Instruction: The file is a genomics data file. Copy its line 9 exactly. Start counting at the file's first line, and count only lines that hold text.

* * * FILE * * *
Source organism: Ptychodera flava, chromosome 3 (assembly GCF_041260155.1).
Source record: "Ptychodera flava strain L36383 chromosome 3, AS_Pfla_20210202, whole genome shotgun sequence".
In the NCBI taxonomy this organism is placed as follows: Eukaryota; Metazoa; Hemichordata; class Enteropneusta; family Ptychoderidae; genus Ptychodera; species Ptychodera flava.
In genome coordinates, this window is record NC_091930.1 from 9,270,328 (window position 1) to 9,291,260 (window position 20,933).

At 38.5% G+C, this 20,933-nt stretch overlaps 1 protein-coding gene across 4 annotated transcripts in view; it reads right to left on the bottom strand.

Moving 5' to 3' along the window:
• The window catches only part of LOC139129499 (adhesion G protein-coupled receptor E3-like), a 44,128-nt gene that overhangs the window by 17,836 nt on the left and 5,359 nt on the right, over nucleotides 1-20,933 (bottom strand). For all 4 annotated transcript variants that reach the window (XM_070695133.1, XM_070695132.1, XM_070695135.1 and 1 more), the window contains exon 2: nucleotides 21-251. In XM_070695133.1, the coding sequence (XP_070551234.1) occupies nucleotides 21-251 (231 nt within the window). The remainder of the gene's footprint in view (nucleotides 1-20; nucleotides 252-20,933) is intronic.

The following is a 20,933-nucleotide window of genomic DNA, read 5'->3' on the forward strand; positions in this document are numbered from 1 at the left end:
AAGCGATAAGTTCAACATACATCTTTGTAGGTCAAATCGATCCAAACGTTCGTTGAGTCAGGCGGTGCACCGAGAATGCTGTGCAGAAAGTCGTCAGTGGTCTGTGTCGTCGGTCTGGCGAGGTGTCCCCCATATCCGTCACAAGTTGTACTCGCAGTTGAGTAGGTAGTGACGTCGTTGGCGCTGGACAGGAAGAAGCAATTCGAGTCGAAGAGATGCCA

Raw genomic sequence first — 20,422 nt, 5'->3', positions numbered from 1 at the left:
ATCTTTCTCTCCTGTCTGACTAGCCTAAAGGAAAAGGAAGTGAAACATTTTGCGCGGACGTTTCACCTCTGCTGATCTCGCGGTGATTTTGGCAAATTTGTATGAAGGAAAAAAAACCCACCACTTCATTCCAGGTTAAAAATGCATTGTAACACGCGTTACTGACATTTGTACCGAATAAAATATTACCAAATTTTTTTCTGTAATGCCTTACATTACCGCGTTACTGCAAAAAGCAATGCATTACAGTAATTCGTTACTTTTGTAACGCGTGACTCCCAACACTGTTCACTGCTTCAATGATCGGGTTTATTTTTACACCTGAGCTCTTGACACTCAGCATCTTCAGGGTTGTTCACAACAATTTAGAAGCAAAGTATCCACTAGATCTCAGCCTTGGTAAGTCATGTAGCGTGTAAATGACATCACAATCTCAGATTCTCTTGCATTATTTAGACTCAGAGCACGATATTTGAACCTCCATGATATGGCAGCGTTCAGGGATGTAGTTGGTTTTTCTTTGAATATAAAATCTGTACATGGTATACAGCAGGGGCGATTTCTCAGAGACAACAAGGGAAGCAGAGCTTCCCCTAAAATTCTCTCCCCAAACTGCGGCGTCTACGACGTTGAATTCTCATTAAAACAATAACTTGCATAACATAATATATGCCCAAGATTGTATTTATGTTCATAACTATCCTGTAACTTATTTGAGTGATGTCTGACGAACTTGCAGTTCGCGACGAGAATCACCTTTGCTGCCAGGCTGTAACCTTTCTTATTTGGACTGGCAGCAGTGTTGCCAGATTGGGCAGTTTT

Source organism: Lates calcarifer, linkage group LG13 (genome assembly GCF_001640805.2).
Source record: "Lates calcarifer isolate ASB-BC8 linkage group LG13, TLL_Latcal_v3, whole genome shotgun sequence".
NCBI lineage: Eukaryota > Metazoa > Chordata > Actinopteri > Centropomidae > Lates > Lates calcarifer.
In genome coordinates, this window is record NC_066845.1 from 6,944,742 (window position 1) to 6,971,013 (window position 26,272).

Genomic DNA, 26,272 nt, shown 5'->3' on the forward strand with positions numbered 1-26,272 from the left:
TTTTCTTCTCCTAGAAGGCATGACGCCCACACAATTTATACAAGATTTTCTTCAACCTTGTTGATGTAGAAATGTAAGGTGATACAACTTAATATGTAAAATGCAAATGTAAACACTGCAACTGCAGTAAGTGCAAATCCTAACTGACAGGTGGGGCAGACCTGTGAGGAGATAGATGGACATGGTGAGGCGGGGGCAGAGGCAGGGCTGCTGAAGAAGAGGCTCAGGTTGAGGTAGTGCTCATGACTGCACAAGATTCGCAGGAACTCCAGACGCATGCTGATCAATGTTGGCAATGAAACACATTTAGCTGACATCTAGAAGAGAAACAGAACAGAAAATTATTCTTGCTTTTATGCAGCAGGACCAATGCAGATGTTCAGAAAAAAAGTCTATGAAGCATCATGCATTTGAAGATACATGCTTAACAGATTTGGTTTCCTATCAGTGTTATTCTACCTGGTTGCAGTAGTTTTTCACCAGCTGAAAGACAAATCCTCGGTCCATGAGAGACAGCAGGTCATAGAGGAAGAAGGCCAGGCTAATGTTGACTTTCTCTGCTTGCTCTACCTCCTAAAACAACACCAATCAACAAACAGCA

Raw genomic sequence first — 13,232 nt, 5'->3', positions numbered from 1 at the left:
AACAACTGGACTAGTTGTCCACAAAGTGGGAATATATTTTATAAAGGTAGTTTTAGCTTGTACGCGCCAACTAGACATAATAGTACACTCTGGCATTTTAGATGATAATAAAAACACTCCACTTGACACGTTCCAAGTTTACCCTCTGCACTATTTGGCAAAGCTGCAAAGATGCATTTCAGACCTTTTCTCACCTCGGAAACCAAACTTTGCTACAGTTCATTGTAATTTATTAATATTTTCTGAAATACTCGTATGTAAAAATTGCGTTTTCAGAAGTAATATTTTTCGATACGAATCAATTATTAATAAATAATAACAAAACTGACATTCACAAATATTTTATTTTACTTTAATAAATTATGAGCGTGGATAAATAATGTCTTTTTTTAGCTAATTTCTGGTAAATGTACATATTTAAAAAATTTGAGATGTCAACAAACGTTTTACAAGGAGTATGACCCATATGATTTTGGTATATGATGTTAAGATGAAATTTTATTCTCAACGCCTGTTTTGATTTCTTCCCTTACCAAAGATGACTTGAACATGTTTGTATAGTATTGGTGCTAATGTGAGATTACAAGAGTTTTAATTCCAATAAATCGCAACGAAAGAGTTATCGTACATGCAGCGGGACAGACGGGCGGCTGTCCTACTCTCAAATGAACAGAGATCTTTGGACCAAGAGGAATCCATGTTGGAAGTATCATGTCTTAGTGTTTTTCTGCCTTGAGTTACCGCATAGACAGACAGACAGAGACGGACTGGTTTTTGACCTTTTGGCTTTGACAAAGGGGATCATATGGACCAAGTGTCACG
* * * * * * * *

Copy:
AAGCGATAAGTTCAACATACATCTTTGTAGGTCAAATCGATCCAAACGTTCGTTGAGTCAGGCGGTGCACCGAGAATGCTGTGCAGAAAGTCGTCAGTGGTCTGTGTCGTCGGTCTGGCGAGGTGTCCCCCATATCCGTCACAAGTTGTACTCGCAGTTGAGTAGGTAGTGACGTCGTTGGCGCTGGACAGGAAGAAGCAATTCGAGTCGAAGAGATGCCA